Dan John: Wandering Weights, Issue # 193
Our Epic Journey Through All Things Heavy, Issue # 193
New this week on OTPbooks.com: The complexity of resistance training programming is best approached by breaking down the lift into its systems. How many reps with how much weight? The answer is probably simpler than you think, but it depends on the goal. Mike Prevost: Resistance Training Rep Schemes and Application
We celebrated my wife’s 50th birthday this weekend. I’m a decade older and I understand the importance of crossing that line. Oddly, some birthdays bother us and some don’t. It’s interesting to talk about this. My wife has an aunt who still tells us she is 49 and she is a couple of decades older than me (on paper!). For some, it is 30: “It’s the end of my youth,” I was told once.
For me, only one number ever bothered me: 26. I made fun of my relative, Paul, when I was young for turning 26. He had a wife, home, good job and three kids. Fourteen years later, I was 26.
I lived in a basement, my car was a rusted-out VW with the bumper held on by a weight belt, and I struggled to get up every day because of a parasite I had picked up in the Middle East.
I wasn’t a “failure,” but I didn’t have a very good birthday. And, yes, I thought of Paul that day.
For my birthday present, I bought the Great Books collection and began the Fifteen Minutes a Day Lifetime Reading plan. When I could, I started lifting weights and riding a bike. Soon, I was competing again.
Oddly, my throws in this period—this is the late 1980s—were very good. I was throwing almost as far as my lifetime bests on a fraction of my old training time. It’s when I first discovered how much time we waste in training. It would take another 20 years to really figure it out.
It would take some injuries and surgeries to get loaded carries as part of the center of my training. It would take deprivation (no rings or throwing fields) to figure out how to train the discus without the discus. It would take experience to realize that most of the stuff I read, especially in bodybuilding magazines, was pure fluff and nonsense.
Since 26, I wrap my arms around every birthday. I see them now as a road sign on this great journey of life.
I celebrate each and every day now. But sometimes, like when your wife turns 50, you stop and celebrate a lot more.
Then, about 15 years ago, economists made an unexpected finding: the U-shaped happiness curve. Other things being equal – that is, once conditions such as income, employment, health and marriage are factored out of the equation – life satisfaction declines from our early 20s until we hit our 50s. Then it turns around and rises, right through late adulthood. This pattern has been found in countries and cultures around the world; a version of it has even been detected in chimpanzees and orangutans.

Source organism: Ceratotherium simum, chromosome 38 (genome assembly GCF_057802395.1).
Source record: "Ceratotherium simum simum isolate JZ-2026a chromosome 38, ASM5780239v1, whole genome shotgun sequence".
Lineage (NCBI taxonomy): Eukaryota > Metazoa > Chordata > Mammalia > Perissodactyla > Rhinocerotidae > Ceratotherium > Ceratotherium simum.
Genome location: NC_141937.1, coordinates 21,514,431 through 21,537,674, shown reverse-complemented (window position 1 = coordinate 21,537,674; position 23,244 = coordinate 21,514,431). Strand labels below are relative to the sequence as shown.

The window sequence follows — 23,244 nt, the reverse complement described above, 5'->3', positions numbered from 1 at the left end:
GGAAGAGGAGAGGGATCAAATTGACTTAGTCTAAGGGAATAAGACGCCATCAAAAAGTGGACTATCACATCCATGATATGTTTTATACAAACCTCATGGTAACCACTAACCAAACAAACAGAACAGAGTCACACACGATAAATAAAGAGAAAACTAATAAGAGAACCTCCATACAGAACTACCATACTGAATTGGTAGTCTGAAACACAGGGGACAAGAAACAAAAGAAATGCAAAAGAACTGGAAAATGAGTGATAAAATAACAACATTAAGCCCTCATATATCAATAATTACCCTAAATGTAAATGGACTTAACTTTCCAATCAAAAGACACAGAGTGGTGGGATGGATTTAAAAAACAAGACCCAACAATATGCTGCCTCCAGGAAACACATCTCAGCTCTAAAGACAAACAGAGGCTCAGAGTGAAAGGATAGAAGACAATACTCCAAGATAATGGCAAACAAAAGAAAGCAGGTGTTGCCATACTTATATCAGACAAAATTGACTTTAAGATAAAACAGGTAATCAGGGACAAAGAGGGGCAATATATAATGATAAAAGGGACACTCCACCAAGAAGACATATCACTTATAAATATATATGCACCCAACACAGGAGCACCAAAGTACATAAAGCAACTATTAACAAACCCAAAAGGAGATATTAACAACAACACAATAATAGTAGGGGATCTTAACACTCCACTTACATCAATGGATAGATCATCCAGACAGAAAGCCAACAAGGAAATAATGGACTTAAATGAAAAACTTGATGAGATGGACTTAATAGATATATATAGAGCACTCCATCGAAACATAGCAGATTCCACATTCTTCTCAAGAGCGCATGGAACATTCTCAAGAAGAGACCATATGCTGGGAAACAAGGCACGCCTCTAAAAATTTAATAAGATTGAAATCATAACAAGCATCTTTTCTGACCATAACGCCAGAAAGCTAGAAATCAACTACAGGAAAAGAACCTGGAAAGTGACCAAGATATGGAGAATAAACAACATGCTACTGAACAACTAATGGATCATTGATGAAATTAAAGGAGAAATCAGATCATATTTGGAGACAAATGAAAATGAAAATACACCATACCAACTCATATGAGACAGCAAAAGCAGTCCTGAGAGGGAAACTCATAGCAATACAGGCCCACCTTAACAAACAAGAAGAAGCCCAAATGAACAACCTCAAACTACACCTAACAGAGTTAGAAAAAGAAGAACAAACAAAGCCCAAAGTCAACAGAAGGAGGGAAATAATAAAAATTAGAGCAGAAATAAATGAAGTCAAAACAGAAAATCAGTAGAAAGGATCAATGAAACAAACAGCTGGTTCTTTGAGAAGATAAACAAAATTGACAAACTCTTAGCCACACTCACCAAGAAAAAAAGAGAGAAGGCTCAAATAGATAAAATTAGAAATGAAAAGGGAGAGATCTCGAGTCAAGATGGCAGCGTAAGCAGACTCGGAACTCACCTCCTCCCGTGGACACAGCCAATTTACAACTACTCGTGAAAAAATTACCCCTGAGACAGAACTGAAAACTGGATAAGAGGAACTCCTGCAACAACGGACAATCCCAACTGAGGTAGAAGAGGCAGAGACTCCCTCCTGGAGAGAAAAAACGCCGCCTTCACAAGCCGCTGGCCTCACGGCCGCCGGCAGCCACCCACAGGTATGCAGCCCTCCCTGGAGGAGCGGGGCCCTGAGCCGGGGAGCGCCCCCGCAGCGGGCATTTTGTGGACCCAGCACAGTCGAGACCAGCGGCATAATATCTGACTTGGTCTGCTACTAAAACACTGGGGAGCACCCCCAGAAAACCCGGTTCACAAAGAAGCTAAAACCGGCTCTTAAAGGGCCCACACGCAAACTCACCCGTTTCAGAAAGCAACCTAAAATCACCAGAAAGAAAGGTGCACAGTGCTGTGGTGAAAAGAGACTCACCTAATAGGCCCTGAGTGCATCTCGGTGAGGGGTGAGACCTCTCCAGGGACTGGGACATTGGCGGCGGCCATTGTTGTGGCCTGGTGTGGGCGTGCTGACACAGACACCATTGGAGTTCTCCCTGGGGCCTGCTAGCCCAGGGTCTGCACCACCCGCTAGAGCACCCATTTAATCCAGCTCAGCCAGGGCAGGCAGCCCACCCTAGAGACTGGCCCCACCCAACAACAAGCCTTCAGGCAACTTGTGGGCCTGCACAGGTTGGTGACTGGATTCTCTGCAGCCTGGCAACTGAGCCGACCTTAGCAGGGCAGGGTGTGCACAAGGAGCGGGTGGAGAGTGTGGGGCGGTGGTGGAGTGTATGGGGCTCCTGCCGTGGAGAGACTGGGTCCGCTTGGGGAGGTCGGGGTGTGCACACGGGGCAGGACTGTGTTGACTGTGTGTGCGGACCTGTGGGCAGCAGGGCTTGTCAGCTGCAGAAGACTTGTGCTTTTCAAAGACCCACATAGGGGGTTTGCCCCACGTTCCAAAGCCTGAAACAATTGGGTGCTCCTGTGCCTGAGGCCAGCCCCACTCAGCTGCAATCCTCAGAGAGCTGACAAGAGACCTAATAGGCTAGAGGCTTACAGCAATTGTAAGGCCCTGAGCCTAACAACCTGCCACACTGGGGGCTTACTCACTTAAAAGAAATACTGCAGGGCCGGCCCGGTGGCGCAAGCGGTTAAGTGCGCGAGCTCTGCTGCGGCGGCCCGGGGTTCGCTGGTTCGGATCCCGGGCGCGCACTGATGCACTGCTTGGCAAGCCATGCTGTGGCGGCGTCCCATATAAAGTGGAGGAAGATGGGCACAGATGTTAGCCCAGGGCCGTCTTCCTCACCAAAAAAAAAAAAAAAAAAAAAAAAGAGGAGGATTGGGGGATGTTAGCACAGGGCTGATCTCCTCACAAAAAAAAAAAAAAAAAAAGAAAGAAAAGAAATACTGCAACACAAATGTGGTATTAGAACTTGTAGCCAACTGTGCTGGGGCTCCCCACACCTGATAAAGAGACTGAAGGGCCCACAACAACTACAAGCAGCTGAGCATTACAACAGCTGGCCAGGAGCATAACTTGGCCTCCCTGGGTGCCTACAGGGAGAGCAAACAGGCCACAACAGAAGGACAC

We assume that ageing, in and of itself, has either no effect on happiness, or that it simply makes us miserable. But instead, it fights happiness until midlife, then switches sides. Of course, ageing is never the only thing going on. How satisfied you feel at any given time will depend on many things; but the independent effect of ageing is more than enough to make a noticeable difference, especially if the rest of your life is stable and smooth.
Importantly, ageing’s effect is not sudden and dramatic. It is slow and cumulative. I was a textbook case. In my late 30s, I noticed restless and dissatisfaction, as if neither my life nor my accomplishments amounted to anything worthwhile. The malaise grew gradually but persistently. It was seriously dispiriting by my mid-40s. Then, at around 50, my malaise began to lift, as gradually as it had come. Now, at 58, it is mercifully behind me.
I am glad T-nation did this with this piece. They took a small entry I made for a collection and fleshed it out into a full article. It’s really a basic series of “truths” that I link together into a fat loss discussion.
I used to work with a guy, Phil, who did something interesting. During Lent, he gave up his health. He was one of those guys who combined yoga with meditative movements from every corner of the world, drank cocktails made of frog bile and various magic herbs and oils, and spent lots of time on his little rug balancing rocks.
But, every spring, he stopped all of it. He ate doughnuts, drank coffee, and smoked cigarettes. He stopped doing everything healthy. When Easter came around, he told me he couldn’t wait to get back to his ascetic lifestyle.
It never made sense to me. But, like the Atkins Diet, spending a few weeks emphasizing one thing after years of doing the opposite seems to help. So, on some level, I understand it.
The only issue is that it goes against the thousands of years of Western tradition. Achilles’ search for “Arete,” striving for virtue that will last well beyond your lifetime, is based on understanding that “somewhere in the middle” of the extremes is the road we seek.